While in theory, all of these sounds like great ideas to modernize and stabilize Egypt as well as attract new people, various problems will probably manifest themselves sooner or later. Also, financial problems present themselves as well through Egypt’s new capital. While Egyptian experts do predict economic gain, other analysts predict the exact opposite. Projected costs of the new capital range between $45 and $58 billion. Recently, Egypt has been plagued with financial challenges, including a decrease in tourism, unemployment, and inflation. So, experts raise the question of whether or not it’s worth it to embark on such a great economic undertaking, and if the president may be building this new city as a way to divert attention away from the struggling economy. Critics cite a similar situation which occurred in 1997 when Kazakhstan moved its capital. Although they initially predicted this move would cost a total of $400 million, this number only increased. And, as the president focused on moving the capital, the economy plummeted and unemployment and poverty rose.
Hypothetically, let’s say el-Sisi does manage to keep the total cost of construction between the estimated range of $45 and $58 billion and can complete all of the projects he has promised thus far. There’s still no guarantee that the Egyptian people will actually move to this new city. Although the Egyptian government has yet to attempt anything to this big of a scale, The Economist states that since the 1970s, the Egyptian government has been building new cities throughout the desert, in an attempt to ease congestion. However, while promising in theory, these cities lacked tangible appeals for residents, like well-paying jobs and affordable housing. One of these cities was even titled “New Cairo”, and was intended to lure upwards of 5 million residents away from Cairo – sound familiar? It only managed to attract around 500,000 citizens or one-tenth of the predicted figure.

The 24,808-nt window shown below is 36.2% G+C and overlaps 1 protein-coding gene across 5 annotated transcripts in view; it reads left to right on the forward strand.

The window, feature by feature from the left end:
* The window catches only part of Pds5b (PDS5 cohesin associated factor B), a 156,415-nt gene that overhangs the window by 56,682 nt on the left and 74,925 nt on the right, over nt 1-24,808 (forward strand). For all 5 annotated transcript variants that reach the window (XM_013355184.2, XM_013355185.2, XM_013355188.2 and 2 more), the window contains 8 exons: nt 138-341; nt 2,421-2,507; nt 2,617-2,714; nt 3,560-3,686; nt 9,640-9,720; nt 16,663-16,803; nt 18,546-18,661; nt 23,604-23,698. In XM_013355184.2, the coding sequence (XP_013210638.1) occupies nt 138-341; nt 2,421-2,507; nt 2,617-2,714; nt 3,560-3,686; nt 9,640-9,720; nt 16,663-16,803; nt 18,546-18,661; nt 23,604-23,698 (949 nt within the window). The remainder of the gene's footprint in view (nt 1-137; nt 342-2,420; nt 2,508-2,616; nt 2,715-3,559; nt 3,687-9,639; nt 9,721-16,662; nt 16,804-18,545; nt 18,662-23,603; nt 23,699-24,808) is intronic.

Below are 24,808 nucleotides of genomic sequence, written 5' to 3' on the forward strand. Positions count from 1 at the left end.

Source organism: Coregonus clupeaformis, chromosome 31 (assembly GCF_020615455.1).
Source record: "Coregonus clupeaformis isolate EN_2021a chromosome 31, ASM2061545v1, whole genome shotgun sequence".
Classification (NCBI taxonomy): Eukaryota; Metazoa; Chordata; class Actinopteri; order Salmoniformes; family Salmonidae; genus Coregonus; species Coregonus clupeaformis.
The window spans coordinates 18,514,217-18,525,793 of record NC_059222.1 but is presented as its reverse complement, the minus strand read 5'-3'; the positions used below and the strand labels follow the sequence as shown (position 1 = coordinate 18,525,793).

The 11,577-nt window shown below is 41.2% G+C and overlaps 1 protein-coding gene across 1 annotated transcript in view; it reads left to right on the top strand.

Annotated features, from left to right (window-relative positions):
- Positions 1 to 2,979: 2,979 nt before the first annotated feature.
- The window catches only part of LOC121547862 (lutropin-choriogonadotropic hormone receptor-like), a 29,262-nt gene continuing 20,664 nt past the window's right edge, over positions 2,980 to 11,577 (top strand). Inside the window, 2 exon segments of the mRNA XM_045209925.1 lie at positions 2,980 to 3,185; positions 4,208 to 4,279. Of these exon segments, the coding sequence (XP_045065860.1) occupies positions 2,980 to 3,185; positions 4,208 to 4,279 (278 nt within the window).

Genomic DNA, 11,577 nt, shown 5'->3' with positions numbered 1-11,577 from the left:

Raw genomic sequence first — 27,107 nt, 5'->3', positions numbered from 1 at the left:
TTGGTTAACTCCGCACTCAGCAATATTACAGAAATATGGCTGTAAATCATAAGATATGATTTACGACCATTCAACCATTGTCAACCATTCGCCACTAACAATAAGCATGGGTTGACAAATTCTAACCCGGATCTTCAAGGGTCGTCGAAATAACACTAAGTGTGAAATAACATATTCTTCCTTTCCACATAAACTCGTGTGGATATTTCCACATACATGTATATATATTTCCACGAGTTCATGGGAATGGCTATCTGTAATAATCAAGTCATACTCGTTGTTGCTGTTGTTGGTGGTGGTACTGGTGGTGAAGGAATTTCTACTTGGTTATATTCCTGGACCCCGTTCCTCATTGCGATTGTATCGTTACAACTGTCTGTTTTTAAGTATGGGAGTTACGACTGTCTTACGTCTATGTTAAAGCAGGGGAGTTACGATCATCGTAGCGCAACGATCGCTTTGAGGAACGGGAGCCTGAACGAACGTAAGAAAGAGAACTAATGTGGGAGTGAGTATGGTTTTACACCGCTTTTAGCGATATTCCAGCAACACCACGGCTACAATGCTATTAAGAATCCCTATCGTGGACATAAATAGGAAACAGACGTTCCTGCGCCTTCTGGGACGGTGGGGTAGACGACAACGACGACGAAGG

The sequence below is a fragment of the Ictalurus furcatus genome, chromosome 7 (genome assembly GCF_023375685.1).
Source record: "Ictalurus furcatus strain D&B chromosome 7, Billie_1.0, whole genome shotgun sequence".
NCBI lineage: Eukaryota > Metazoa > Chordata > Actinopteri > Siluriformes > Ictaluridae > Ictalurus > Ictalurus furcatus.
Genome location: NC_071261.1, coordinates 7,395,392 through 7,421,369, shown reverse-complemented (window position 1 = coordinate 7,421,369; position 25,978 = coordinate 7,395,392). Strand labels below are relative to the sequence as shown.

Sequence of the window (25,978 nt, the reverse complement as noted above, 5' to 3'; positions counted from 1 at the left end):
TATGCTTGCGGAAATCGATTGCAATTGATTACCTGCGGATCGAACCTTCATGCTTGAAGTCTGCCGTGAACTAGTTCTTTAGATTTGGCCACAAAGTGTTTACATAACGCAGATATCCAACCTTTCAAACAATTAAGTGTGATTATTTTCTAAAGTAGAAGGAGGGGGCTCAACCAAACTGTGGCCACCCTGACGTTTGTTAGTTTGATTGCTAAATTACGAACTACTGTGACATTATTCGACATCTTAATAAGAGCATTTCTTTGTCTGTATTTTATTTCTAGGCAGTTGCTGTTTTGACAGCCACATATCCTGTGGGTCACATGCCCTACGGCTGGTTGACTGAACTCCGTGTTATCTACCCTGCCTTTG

Another issue is spatial segregation – the idea that this new capital city will only serve as a way to separate the different social groups. A prime example of this issue is in Brazil when their military dictatorship decided to move their capital to Brasília in 1960. Although this promised many benefits as well, it now only exists as a shell of its former self. While the upper 10%, made up of the wealthy and intellectual elites, live in the center of the city, the other 90% live in the outer half. This leads to de facto segregation and polarization, where the residents on the outer half have a harder time finding work and being involved with their society.
The fear is that history could repeat itself in Egypt’s new capital. It promises public facilities, transport infrastructure, and affordable housing, all items that help combat spatial segregation. However, figures predicted by experts continue to contradict el-Sisi’s promises. The average price estimates for housing are still well above the paygrade of the average public worker. On average, Egyptian civil servants make around 1,247 Egyptian pounds, which equates to about $70 a week. With the housing ministry predicting apartment prices at around 11,000 Egyptian pounds per square meter, very few civil servants would be able to afford housing. And, it’s predicted that the prices of housing will only increase towards the center of the city. This would lead to the middle and lower class families searching for housing on the outer half of the city, with far fewer economic and social opportunities, the same issue of spatial segregation that plagues Brasilia to this day. Since Cairo is currently dependent upon upwards of 2.1 million bureaucrats and numerous public workers as well, it’s hard to imagine that this new city, well out of the financial reaches of these people, will manage to attract the people needed for a successful and sustainable society.
According to president el-Sisi, Egypt’s new capital looks to revolutionize Egypt. However, despite his various promises, experts continue to predict the opposite. Will el-Sisi manage to avoid repeating history and construct a city that Egyptian’s are proud to call their new capital? Maybe, but let’s not get our hopes up.